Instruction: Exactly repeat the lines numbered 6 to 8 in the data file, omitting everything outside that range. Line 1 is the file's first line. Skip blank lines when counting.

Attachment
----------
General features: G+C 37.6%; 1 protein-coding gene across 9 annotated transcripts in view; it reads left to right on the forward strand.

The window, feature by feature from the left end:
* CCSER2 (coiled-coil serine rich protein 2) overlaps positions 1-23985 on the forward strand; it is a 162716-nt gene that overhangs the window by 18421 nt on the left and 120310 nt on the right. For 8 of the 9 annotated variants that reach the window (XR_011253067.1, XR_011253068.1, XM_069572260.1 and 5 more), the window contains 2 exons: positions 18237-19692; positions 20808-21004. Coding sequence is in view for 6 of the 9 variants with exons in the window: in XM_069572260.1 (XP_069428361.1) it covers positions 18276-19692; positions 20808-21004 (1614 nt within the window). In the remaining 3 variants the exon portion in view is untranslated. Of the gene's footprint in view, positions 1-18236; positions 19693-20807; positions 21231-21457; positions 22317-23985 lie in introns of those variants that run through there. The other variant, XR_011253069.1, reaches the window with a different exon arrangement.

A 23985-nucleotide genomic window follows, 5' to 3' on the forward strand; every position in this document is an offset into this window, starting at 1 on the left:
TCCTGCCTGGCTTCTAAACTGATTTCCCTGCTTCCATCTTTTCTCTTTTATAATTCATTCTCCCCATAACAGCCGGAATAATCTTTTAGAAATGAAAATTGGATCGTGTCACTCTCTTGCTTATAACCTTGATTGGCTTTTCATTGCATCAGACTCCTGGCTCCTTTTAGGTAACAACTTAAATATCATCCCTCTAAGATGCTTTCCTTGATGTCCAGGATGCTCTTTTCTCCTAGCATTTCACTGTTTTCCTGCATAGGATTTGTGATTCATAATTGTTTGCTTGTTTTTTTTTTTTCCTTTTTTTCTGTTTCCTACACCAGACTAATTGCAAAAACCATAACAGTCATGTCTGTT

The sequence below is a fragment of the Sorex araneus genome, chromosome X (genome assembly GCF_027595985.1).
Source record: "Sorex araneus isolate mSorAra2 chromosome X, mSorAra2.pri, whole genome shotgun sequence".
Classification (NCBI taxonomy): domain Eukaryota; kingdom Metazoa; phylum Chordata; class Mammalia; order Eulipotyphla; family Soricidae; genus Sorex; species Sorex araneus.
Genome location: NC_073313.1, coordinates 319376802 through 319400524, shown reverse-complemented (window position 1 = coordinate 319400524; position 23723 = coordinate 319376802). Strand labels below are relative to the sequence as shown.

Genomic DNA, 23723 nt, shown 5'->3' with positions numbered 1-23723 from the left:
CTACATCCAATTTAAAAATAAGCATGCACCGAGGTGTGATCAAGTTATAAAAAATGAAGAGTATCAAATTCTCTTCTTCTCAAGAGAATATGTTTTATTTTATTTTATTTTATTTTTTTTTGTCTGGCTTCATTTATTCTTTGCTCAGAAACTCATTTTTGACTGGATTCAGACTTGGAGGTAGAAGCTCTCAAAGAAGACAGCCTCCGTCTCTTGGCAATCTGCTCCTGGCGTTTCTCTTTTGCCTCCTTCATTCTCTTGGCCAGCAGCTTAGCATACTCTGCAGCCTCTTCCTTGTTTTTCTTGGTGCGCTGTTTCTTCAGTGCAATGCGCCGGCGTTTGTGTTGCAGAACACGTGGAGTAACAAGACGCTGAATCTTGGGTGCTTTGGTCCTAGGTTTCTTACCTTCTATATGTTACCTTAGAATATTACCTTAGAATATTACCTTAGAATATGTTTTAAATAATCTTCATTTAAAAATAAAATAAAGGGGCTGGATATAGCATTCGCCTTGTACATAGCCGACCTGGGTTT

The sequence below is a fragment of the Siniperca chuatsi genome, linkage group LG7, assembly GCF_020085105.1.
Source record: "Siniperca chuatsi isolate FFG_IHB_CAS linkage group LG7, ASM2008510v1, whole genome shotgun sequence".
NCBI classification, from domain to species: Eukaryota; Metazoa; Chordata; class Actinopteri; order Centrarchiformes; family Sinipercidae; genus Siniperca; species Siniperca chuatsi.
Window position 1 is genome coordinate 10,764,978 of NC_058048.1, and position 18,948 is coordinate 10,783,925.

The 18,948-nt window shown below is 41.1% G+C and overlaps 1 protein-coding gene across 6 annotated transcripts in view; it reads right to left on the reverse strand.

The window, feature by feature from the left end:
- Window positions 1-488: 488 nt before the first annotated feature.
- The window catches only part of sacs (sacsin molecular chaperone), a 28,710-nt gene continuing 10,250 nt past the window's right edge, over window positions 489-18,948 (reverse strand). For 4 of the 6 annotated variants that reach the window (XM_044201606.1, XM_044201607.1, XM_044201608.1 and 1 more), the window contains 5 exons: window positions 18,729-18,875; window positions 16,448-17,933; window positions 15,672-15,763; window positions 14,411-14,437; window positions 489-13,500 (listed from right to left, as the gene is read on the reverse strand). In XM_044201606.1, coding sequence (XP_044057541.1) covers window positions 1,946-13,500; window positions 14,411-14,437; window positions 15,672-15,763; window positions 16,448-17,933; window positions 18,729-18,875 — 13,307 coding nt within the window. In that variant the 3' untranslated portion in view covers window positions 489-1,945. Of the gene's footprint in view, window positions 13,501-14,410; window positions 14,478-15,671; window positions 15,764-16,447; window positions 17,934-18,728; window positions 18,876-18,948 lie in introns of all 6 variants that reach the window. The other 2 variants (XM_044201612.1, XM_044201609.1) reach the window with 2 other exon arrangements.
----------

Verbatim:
The sequence below is a fragment of the Sorex araneus genome, chromosome X (genome assembly GCF_027595985.1).
Source record: "Sorex araneus isolate mSorAra2 chromosome X, mSorAra2.pri, whole genome shotgun sequence".
Classification (NCBI taxonomy): domain Eukaryota; kingdom Metazoa; phylum Chordata; class Mammalia; order Eulipotyphla; family Soricidae; genus Sorex; species Sorex araneus.